Onsale Times

Live Nation presents

Everybody could use a trip away from 2020 and 2021. Maybe just a weekend on the lake...even if it’s just a trip of the mind. The SheepdogsNo Simple Thing has the wattage to take you to that mental cottage with six new songs so summer-y you’ll only need to pack your jean shorts and flip flops. Recorded in Montreal at Mixart Studios (built by Mahogany Rush’s Frank Marino in the 70’s), this EP sees Saskatoon’s fave furry sons returning with their classic rock influenced sound. The rich harmonies and rounded guitar tones they’re known for are further refined, and “Like an experienced chef, the band keeps honing their recipes, constantly creating more complex yet subtle flavours,” lead singer and main songwriter Ewan Currie explains. Recorded in late summer 2020, all tracks were laid down live with every member on-site in a sprawling studio with old-school monitors on mammoth 2” analog tape. Unlike a lot of other remotely trackedpandemic rock, the Sheepdogs’ bubble of comradery enabled them to focus completely, with little else to do in Covid-restricted Montreal than kick out the jams.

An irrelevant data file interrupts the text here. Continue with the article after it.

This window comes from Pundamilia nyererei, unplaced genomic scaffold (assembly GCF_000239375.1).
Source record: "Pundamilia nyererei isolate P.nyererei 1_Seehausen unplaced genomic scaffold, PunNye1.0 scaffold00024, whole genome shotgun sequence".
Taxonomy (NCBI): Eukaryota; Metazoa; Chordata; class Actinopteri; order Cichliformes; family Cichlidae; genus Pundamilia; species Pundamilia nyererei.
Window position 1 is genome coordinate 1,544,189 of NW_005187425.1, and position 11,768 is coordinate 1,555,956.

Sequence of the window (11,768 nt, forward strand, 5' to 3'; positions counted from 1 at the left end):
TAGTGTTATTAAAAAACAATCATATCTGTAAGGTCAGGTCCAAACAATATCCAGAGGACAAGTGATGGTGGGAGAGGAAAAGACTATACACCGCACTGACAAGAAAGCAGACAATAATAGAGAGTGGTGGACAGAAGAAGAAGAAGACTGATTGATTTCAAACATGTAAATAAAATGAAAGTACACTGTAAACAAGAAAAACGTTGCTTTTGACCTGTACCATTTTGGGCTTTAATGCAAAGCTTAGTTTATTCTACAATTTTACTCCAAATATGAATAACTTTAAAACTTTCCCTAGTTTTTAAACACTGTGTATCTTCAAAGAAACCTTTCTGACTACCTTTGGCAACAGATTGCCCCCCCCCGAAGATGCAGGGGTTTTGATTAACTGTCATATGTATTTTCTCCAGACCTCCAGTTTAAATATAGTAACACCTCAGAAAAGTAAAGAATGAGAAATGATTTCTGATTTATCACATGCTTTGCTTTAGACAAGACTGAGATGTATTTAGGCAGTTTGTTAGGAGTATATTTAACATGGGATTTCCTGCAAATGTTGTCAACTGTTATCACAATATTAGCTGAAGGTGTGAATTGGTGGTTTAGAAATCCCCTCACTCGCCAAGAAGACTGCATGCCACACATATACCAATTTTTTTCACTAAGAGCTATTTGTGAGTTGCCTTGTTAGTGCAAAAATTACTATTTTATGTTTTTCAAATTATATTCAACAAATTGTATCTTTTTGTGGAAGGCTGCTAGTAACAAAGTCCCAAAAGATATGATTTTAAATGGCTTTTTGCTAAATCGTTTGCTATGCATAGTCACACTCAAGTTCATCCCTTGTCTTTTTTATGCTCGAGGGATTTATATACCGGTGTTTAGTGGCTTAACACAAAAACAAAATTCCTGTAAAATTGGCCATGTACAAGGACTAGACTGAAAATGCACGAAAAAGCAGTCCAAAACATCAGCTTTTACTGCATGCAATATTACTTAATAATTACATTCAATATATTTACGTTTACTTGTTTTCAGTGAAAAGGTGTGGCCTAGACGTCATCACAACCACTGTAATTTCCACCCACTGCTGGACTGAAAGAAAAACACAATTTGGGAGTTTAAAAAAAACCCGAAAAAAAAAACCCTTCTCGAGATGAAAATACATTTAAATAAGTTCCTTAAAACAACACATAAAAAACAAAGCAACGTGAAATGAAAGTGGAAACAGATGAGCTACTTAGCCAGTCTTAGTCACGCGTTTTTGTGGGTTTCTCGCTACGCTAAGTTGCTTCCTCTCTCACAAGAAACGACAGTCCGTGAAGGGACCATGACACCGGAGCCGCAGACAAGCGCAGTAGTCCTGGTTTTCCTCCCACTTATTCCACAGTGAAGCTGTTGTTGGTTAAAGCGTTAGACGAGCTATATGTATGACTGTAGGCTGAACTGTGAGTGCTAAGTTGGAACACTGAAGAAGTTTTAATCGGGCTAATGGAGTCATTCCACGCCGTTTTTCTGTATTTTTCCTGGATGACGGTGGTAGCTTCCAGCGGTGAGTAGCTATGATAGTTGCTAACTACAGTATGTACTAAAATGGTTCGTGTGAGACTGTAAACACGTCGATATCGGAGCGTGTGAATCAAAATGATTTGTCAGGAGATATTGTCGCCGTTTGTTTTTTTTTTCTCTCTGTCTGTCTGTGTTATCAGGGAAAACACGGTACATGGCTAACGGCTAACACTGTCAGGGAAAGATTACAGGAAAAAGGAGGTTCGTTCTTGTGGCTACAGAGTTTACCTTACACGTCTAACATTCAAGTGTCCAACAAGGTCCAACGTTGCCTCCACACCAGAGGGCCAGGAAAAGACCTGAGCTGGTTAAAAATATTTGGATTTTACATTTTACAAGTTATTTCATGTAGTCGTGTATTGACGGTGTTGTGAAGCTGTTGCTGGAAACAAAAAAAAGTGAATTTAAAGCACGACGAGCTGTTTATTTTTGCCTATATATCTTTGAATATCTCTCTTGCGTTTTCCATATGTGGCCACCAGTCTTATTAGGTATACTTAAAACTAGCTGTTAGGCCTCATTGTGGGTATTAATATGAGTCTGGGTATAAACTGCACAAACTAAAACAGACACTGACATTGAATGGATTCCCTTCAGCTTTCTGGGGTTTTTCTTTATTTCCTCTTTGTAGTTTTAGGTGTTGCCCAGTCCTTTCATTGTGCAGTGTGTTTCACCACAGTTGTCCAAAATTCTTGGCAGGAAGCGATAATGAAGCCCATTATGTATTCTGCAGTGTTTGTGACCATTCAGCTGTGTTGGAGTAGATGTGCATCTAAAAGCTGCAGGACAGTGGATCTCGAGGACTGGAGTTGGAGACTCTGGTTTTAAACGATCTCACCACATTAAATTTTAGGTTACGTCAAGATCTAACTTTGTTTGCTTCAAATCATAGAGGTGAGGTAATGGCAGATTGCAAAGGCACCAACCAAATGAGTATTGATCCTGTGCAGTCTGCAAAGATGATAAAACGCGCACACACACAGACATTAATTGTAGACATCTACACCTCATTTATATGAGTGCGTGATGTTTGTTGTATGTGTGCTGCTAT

Their lead-off mission statement track of “Rock and Roll (Ain’t No Simple Thing)” boogies strong out of the gate paying tribute to the mysterious healing powers of rock music, Friday nights and summer flings. To show and not just tell, the intoxicating guitar solo that kicks off with a big tempo lunge puts those title brackets where their mouth is. As with all the band’s material, it’s reverent of rock history, yet Currie’s distinctive lead vocal continues to sound richly honest and never imitative as he urges you levitate with the band as the music “soothes your soul”.

Switching gears into the stomp and sway glam T-Rex beat of the first single “Keep on Loving You” and it’s reassuring look at long-time love with a bit of sugar on top, we then get the good advice of “Talk It Over”, which just might be the Sheepdogs’ own “Share the Land” (by The Guess Who). Born out of seeing the sometimes-hideous side of human nature, it’s a gentle call to “try to listen to one another”, and was the last onewritten before recording. “We’re not overtly preachy, but this one was a reaction to seeing all the fighting on social media and everywhere else in the last year,” states Currie.